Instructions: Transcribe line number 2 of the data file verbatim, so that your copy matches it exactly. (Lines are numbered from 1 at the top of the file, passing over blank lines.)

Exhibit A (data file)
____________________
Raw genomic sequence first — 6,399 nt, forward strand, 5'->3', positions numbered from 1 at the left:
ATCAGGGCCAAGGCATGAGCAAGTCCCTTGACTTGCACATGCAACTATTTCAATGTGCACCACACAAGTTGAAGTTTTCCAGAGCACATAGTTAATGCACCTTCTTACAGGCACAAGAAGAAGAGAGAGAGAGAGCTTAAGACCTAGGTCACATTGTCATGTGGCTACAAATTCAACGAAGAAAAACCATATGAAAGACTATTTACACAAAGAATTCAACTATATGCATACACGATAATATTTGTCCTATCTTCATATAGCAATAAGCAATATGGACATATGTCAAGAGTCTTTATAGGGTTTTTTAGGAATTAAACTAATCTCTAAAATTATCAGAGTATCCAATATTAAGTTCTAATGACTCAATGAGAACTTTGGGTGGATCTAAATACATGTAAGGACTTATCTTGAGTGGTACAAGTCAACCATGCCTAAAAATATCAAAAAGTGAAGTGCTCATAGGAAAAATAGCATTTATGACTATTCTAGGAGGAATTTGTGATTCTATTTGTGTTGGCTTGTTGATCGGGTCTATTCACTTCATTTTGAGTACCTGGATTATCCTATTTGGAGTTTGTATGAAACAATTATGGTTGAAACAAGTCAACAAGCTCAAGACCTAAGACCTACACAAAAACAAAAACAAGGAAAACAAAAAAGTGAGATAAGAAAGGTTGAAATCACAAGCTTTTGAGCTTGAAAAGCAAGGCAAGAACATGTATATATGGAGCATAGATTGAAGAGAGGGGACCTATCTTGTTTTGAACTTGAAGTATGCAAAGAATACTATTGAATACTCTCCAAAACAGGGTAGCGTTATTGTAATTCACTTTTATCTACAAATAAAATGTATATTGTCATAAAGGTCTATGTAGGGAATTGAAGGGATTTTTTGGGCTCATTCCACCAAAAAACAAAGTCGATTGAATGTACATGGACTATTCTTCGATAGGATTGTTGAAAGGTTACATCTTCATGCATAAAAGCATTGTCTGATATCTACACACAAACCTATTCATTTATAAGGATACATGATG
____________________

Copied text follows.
ATCAGGGCCAAGGCATGAGCAAGTCCCTTGACTTGCACATGCAACTATTTCAATGTGCACCACACAAGTTGAAGTTTTCCAGAGCACATAGTTAATGCACCTTCTTACAGGCACAAGAAGAAGAGAGAGAGAGAGCTTAAGACCTAGGTCACATTGTCATGTGGCTACAAATTCAACGAAGAAAAACCATATGAAAGACTATTTACACAAAGAATTCAACTATATGCATACACGATAATATTTGTCCTATCTTCATATAGCAATAAGCAATATGGACATATGTCAAGAGTCTTTATAGGGTTTTTTAGGAATTAAACTAATCTCTAAAATTATCAGAGTATCCAATATTAAGTTCTAATGACTCAATGAGAACTTTGGGTGGATCTAAATACATGTAAGGACTTATCTTGAGTGGTACAAGTCAACCATGCCTAAAAATATCAAAAAGTGAAGTGCTCATAGGAAAAATAGCATTTATGACTATTCTAGGAGGAATTTGTGATTCTATTTGTGTTGGCTTGTTGATCGGGTCTATTCACTTCATTTTGAGTACCTGGATTATCCTATTTGGAGTTTGTATGAAACAATTATGGTTGAAACAAGTCAACAAGCTCAAGACCTAAGACCTACACAAAAACAAAAACAAGGAAAACAAAAAAGTGAGATAAGAAAGGTTGAAATCACAAGCTTTTGAGCTTGAAAAGCAAGGCAAGAACATGTATATATGGAGCATAGATTGAAGAGAGGGGACCTATCTTGTTTTGAACTTGAAGTATGCAAAGAATACTATTGAATACTCTCCAAAACAGGGTAGCGTTATTGTAATTCACTTTTATCTACAAATAAAATGTATATTGTCATAAAGGTCTATGTAGGGAATTGAAGGGATTTTTTGGGCTCATTCCACCAAAAAACAAAGTCGATTGAATGTACATGGACTATTCTTCGATAGGATTGTTGAAAGGTTACATCTTCATGCATAAAAGCATTGTCTGATATCTACACACAAACCTATTCATTTATAAGGATACATGATG